By Alan Sorensen
Hill County's Farm Services Agency Committee recognized the people who measure rainfall throughout the county for the National Weather Service.
The measurements were particularly crucial this year because of the draught the county experienced, along with most of the rest of the state.
"With the disaster programs, the official reporting stations have been utilized to verify the rainfall," FSA County Executive Director Mike Zook said in presenting plaques to the rain watchers. "It's for all the work they've done and how well they worked with FSA."
Rain watchers recognized by the County Committee were: Garnet Bergren Fort Assinniboine, Chuck Klunder Havre, Arnold Sorenson Kremlin (not present), Betty Flechsig Simpson, Dick Hansen Gildford, Georgia Chinadle Hingham, Merlin Wolery Rudyard.
Others who have worked with the Agency on an unofficial basis will also be recognized, Zook said.
The plaques were approved by the County Committee comprised of Murdy Rismon, Roger Lincoln and Tony Belcourt.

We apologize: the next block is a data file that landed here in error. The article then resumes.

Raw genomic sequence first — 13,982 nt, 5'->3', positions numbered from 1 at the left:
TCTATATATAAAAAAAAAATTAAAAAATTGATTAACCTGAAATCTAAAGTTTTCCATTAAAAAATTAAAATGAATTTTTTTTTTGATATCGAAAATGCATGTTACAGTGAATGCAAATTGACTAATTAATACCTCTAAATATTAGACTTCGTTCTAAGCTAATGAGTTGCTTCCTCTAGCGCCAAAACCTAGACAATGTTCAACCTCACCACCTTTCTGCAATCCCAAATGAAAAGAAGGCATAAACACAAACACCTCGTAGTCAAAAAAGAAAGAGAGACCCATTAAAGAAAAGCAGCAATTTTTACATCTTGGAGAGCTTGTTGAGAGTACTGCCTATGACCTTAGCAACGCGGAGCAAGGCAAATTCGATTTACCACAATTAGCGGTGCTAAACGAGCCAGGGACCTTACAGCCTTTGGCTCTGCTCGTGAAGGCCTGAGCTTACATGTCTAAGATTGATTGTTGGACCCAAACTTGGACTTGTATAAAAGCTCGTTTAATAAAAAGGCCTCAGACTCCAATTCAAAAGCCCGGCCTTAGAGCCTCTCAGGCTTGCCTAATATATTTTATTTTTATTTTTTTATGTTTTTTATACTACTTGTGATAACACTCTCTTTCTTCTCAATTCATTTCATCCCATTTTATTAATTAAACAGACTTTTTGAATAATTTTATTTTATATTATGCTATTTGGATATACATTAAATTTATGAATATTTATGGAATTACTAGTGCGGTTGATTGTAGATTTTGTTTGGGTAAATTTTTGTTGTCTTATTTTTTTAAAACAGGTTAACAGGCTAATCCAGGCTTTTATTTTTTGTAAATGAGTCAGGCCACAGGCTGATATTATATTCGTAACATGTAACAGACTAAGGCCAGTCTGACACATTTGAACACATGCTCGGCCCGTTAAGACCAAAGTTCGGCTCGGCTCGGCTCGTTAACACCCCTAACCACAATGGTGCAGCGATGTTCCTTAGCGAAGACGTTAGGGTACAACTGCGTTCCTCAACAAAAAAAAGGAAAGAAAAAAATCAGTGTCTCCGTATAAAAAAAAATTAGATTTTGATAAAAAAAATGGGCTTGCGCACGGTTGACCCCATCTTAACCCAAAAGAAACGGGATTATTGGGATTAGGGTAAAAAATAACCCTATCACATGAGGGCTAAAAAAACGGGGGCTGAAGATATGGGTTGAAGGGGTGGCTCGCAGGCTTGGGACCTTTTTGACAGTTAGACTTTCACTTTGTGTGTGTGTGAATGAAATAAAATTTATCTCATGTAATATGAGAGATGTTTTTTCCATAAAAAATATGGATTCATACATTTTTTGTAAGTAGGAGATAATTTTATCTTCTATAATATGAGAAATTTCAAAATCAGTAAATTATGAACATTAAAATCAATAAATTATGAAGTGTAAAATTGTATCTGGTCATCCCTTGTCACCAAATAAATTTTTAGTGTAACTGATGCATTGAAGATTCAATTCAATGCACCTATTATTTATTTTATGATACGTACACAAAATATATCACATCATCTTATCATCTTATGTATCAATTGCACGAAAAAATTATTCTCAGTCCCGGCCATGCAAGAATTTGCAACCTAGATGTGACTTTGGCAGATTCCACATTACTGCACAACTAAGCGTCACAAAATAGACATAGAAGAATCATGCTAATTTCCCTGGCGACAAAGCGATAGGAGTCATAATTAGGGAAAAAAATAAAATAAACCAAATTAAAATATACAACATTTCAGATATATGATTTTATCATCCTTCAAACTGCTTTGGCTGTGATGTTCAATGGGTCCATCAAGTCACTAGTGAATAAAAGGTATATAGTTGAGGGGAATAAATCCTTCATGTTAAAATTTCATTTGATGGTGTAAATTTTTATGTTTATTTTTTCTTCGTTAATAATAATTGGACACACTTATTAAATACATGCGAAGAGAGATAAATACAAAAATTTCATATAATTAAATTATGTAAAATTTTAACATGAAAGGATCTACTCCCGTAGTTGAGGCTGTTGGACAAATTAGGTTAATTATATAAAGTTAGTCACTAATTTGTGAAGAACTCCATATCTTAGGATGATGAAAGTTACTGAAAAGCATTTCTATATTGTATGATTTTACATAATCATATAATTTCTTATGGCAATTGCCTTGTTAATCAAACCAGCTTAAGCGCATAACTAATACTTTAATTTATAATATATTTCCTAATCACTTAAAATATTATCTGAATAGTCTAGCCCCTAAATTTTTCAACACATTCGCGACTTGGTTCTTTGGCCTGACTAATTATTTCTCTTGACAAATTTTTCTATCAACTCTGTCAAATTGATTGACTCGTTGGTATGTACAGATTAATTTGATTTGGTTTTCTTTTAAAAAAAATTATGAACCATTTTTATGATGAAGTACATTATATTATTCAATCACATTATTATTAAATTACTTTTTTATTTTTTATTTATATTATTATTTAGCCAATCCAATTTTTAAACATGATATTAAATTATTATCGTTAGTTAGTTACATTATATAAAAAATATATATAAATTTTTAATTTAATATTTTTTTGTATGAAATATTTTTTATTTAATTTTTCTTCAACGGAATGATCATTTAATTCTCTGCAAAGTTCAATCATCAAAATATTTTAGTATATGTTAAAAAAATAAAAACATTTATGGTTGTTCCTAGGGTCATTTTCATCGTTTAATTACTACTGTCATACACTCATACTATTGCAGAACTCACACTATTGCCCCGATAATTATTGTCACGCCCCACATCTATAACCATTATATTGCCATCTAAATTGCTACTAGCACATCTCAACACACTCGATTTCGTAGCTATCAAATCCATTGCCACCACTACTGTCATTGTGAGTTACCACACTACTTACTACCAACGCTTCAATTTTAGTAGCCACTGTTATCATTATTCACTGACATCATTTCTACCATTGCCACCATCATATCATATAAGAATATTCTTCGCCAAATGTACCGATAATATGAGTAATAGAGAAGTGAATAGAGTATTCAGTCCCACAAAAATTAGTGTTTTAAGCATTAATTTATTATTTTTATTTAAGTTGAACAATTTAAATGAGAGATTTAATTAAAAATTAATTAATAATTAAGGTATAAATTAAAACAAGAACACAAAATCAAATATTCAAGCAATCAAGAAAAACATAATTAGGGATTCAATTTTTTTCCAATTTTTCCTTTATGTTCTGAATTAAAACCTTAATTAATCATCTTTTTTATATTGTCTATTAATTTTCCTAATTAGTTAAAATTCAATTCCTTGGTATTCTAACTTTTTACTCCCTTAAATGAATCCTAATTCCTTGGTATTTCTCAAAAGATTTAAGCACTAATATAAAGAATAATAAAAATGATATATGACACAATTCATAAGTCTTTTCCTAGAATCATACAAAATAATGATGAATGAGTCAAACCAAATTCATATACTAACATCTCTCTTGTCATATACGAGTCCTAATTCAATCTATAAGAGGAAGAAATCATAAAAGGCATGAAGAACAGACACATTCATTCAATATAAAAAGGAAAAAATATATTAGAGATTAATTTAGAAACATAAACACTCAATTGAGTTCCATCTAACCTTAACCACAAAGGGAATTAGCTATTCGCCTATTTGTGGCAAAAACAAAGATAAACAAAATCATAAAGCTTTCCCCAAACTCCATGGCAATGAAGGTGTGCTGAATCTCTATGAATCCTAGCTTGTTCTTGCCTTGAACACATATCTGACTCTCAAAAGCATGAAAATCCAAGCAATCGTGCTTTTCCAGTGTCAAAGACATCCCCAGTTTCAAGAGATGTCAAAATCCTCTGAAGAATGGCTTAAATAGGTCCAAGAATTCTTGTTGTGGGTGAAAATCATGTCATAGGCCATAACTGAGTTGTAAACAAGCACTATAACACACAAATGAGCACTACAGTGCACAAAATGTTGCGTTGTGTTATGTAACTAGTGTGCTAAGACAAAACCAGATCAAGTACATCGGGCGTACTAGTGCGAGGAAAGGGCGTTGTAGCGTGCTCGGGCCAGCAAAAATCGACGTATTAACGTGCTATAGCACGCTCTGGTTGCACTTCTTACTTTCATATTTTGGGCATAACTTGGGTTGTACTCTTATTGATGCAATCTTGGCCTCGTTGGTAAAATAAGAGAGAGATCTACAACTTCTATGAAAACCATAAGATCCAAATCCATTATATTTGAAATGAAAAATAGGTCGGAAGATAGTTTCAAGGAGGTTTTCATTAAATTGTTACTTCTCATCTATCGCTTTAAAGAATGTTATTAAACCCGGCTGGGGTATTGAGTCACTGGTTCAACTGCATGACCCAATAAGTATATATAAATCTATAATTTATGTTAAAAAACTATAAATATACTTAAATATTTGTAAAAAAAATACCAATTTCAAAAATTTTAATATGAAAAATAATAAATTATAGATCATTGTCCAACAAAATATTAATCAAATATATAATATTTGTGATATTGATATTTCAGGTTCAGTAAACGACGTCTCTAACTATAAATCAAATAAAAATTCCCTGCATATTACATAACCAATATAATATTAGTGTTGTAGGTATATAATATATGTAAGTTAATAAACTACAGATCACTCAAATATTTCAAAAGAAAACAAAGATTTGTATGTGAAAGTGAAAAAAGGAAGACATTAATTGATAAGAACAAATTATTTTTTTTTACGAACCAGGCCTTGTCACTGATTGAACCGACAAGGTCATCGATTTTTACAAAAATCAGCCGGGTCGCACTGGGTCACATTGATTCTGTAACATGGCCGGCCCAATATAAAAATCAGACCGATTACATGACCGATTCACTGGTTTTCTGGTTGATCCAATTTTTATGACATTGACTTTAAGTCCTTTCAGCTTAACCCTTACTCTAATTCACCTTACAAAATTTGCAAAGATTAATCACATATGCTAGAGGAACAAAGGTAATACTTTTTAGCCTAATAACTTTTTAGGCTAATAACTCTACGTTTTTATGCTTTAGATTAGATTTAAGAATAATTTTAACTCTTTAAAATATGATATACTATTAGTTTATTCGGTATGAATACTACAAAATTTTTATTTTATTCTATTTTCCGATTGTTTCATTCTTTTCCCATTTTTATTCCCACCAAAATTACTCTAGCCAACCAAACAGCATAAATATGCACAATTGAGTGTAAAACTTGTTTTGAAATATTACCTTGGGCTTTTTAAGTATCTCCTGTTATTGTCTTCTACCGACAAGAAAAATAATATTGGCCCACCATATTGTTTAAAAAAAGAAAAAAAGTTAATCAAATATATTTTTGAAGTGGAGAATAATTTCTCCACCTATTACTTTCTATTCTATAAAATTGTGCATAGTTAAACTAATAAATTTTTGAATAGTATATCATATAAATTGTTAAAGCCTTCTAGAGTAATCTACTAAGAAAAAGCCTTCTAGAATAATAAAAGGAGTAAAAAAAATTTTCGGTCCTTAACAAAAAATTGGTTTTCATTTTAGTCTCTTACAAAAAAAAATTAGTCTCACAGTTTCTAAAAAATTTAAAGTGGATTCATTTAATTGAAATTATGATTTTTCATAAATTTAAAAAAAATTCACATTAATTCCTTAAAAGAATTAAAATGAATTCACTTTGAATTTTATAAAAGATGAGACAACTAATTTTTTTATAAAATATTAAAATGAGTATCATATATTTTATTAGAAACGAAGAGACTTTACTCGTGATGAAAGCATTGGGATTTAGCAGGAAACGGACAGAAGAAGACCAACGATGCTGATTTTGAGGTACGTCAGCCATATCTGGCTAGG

"Thank you," Lincoln said. "Because of you guys, we got our NAP areas and other disaster applications verified."
"Dollar wise in this county," Zook said, "we kicked out a little over $47 million last year, of which a little under $3 million was for disaster relief."
Zook jokingly said he even has a rain gauge on his property now, courtesy of his neighbors, students at Lincoln-McKinley Elementary School who want to measure rainfall. But his measurements won't be official and will have no effect on ag programs in the county. That, he said, is the work of the official rain watchers.
"We thank you and look forward to working with you in the future," Zook told the honorees.
Rismon said a new rain gauge will be up and running soon on Mark Peterson's farm north of Havre. It may have to be on line for five years before it can provide data for county agriculture purposes, though.
"We need five years of data to work out a normal rainfall," Zook said. "Also, we need to work out a snowfall conversion."
Zook told the rain watchers that he is pleased with their work and that there is no one better at determining the moisture content of snow than farmers.